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Apr 1 2011 | 1:58pm ET
After seeing his record 2007 payday shattered by David Tepper in 2009, John Paulson has reclaimed the title of highest-paid hedge fund manager.
The Paulson & Co. chief earned a whopping $4.9 billion in 2010, according to AR magazine's annual Rich List. That topped both his own 2007 payday, $3.7 billion in a year when his hedge funds produced triple-digit returns betting against subprime mortgages, and Tepper's $4 billion payday in 2009.
Last year, the Appaloosa Management chief had to settle for fourth place, with total earnings of $2.2 billion.
"In 2001, the combined income of the top hedge fund managers was less than $5 billion—about what Paulson alone made in 2010," AR editor Michelle Celarier.
All told, the highest-paid 25 hedge managers earned $22.07 billion, more than $3 billion less than the group collectively earned in 2009. Indeed, making the top 25 list took just $210 million in earnings last year, compared to $350 million in 2009.
But the six managers who took home at least $1 billion last year—down from seven the prior year—will take it.
The second-highest-earning hedgie is Ray Dalio, head of the world's largest hedge fund, Bridgewater Associates. Dalio earned $3.1 billion; in 2009, he didn't even make $1 billion.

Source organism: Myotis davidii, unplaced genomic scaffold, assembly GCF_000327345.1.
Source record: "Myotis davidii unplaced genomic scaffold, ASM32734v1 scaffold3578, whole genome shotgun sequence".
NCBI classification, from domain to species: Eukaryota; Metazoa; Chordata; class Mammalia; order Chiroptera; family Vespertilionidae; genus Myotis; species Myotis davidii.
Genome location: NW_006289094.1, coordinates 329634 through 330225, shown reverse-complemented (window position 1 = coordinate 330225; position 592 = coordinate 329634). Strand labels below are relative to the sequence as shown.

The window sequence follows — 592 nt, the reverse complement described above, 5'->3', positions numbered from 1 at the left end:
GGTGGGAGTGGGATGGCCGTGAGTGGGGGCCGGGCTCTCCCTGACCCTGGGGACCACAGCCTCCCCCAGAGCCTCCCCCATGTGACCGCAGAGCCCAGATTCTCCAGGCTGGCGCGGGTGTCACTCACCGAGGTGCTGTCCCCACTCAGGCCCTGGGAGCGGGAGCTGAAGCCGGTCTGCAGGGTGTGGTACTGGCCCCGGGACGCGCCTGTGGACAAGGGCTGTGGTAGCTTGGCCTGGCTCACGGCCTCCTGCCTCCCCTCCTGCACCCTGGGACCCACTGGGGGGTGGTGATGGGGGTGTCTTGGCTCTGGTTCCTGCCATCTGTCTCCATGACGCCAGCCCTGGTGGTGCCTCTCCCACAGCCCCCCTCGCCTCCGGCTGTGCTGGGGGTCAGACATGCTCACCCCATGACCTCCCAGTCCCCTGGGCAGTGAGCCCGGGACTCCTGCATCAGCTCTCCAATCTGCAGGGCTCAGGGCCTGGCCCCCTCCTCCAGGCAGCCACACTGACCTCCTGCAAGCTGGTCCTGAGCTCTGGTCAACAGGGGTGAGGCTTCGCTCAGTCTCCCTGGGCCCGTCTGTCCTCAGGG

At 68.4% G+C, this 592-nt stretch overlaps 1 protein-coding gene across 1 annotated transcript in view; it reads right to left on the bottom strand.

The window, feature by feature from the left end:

Retired Renaissance Technologies head James Simons earned $2.5 billion, SAC Capital Advisors' Steven Cohen $1.3 billion and ESL Investments' Eddie Lampert $1.1 billion.
The top 10 were rounded out by Carl Icahn with $900 million in earnings, down from $1.3 billion in 2009, Caxton Associates' Bruce Kovner with $640 million, George Soros with $450 million, down from $3.3 billion in 2009, and Tudor Investment Corp.'s Paul Tudor Jones with $440 million.
Other notable entrants on the Rich List included D.E. Shaw Group's David Shaw with $275 million in pay, Omega Advisors' Leon Cooperman with $240 million for his first appearance on the list since 2004, Moore Capital Management's Louis Bacon with $230 million and Third Point's Daniel Loeb with $210 million.
The list of those who dropped off the top 25 is equally notable. Centaurus Energy's John Arnold, who made $900 million in 2009, didn't rank last year, his first-ever down year. Neither did Harbinger Capital Partners' Philip Falcone, who earned $825 million in 2009. And Brevan Howard Asset Management's Alan Howard also fell from the list.
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